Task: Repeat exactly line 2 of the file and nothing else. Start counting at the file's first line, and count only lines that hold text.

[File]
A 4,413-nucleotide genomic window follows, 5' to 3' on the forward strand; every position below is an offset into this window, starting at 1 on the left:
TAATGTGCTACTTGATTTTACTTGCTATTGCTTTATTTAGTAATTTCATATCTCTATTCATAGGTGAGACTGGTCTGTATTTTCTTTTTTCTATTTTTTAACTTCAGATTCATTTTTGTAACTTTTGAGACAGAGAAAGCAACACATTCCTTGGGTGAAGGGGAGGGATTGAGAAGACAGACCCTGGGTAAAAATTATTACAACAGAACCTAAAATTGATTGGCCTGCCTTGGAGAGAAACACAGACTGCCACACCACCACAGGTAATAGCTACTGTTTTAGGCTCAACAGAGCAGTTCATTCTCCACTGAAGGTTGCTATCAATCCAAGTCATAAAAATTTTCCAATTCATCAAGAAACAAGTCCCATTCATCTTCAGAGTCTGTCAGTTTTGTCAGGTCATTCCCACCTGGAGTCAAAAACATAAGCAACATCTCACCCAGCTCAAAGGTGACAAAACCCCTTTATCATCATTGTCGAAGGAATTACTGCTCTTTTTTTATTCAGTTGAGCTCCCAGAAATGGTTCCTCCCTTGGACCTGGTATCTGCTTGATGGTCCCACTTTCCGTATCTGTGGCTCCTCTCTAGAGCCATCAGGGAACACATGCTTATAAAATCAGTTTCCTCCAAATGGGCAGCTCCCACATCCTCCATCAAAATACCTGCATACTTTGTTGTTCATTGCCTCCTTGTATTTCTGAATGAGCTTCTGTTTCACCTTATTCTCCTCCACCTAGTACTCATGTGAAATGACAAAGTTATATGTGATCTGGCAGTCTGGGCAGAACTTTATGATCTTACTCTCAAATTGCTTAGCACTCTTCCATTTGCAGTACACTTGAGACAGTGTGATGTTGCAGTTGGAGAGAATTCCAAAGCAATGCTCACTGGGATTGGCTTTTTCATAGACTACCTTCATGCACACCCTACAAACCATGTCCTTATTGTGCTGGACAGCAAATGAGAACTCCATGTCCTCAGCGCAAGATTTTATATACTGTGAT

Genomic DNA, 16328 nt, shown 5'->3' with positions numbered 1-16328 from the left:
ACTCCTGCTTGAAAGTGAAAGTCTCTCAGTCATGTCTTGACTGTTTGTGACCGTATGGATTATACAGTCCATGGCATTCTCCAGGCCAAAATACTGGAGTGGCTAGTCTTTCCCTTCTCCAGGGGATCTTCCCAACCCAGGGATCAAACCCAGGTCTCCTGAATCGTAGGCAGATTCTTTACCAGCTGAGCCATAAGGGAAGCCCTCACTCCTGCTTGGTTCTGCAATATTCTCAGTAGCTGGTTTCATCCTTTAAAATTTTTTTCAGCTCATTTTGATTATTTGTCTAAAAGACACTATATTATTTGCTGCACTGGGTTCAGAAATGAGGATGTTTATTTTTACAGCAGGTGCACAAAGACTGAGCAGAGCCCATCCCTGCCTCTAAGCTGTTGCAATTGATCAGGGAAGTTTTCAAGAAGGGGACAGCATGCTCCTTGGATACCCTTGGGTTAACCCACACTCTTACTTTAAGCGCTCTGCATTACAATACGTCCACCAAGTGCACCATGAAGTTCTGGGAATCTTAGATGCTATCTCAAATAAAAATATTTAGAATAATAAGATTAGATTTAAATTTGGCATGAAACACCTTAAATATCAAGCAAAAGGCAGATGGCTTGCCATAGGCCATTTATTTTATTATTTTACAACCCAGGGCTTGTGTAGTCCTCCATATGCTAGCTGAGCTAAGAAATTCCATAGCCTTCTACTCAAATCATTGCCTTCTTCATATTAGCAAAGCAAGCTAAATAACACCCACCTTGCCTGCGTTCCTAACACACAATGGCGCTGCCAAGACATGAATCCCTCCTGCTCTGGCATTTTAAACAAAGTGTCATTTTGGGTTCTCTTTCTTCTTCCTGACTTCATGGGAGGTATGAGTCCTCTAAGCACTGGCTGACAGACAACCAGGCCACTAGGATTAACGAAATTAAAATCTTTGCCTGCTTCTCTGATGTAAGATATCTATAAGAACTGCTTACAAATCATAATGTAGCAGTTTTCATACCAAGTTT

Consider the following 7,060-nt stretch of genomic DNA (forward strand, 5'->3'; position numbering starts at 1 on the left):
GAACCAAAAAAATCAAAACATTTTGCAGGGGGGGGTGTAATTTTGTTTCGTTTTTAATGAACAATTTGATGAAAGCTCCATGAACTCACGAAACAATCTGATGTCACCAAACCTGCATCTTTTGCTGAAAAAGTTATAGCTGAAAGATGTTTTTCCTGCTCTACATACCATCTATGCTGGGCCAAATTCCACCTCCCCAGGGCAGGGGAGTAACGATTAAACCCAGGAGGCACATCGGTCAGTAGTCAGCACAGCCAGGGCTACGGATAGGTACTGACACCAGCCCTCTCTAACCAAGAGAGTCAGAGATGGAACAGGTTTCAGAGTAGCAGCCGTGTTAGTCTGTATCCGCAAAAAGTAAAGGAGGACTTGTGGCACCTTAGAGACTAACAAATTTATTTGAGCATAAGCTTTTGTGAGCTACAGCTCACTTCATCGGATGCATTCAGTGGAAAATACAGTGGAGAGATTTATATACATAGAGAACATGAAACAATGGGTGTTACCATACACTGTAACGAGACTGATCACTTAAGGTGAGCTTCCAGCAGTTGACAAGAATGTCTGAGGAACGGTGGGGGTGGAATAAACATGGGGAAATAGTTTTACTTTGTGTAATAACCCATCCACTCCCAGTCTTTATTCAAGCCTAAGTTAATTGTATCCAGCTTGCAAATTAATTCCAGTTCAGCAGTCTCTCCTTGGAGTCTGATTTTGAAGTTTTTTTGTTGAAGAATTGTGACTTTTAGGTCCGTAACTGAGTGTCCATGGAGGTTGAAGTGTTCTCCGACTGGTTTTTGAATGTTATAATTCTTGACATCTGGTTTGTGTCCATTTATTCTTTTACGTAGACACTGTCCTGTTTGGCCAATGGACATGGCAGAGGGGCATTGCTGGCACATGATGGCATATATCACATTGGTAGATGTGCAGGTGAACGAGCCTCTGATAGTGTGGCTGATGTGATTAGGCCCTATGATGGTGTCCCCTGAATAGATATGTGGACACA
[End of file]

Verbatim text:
TAATGTGCTACTTGATTTTACTTGCTATTGCTTTATTTAGTAATTTCATATCTCTATTCATAGGTGAGACTGGTCTGTATTTTCTTTTTTCTATTTTTTAACTTCAGATTCATTTTTGTAACTTTTGAGACAGAGAAAGCAACACATTCCTTGGGTGAAGGGGAGGGATTGAGAAGACAGACCCTGGGTAAAAATTATTACAACAGAACCTAAAATTGATTGGCCTGCCTTGGAGAGAAACACAGACTGCCACACCACCACAGGTAATAGCTACTGTTTTAGGCTCAACAGAGCAGTTCATTCTCCACTGAAGGTTGCTATCAATCCAAGTCATAAAAATTTTCCAATTCATCAAGAAACAAGTCCCATTCATCTTCAGAGTCTGTCAGTTTTGTCAGGTCATTCCCACCTGGAGTCAAAAACATAAGCAACATCTCACCCAGCTCAAAGGTGACAAAACCCCTTTATCATCATTGTCGAAGGAATTACTGCTCTTTTTTTATTCAGTTGAGCTCCCAGAAATGGTTCCTCCCTTGGACCTGGTATCTGCTTGATGGTCCCACTTTCCGTATCTGTGGCTCCTCTCTAGAGCCATCAGGGAACACATGCTTATAAAATCAGTTTCCTCCAAATGGGCAGCTCCCACATCCTCCATCAAAATACCTGCATACTTTGTTGTTCATTGCCTCCTTGTATTTCTGAATGAGCTTCTGTTTCACCTTATTCTCCTCCACCTAGTACTCATGTGAAATGACAAAGTTATATGTGATCTGGCAGTCTGGGCAGAACTTTATGATCTTACTCTCAAATTGCTTAGCACTCTTCCATTTGCAGTACACTTGAGACAGTGTGATGTTGCAGTTGGAGAGAATTCCAAAGCAATGCTCACTGGGATTGGCTTTTTCATAGACTACCTTCATGCACACCCTACAAACCATGTCCTTATTGTGCTGGACAGCAAATGAGAACTCCATGTCCTCAGCGCAAGATTTTATATACTGTGAT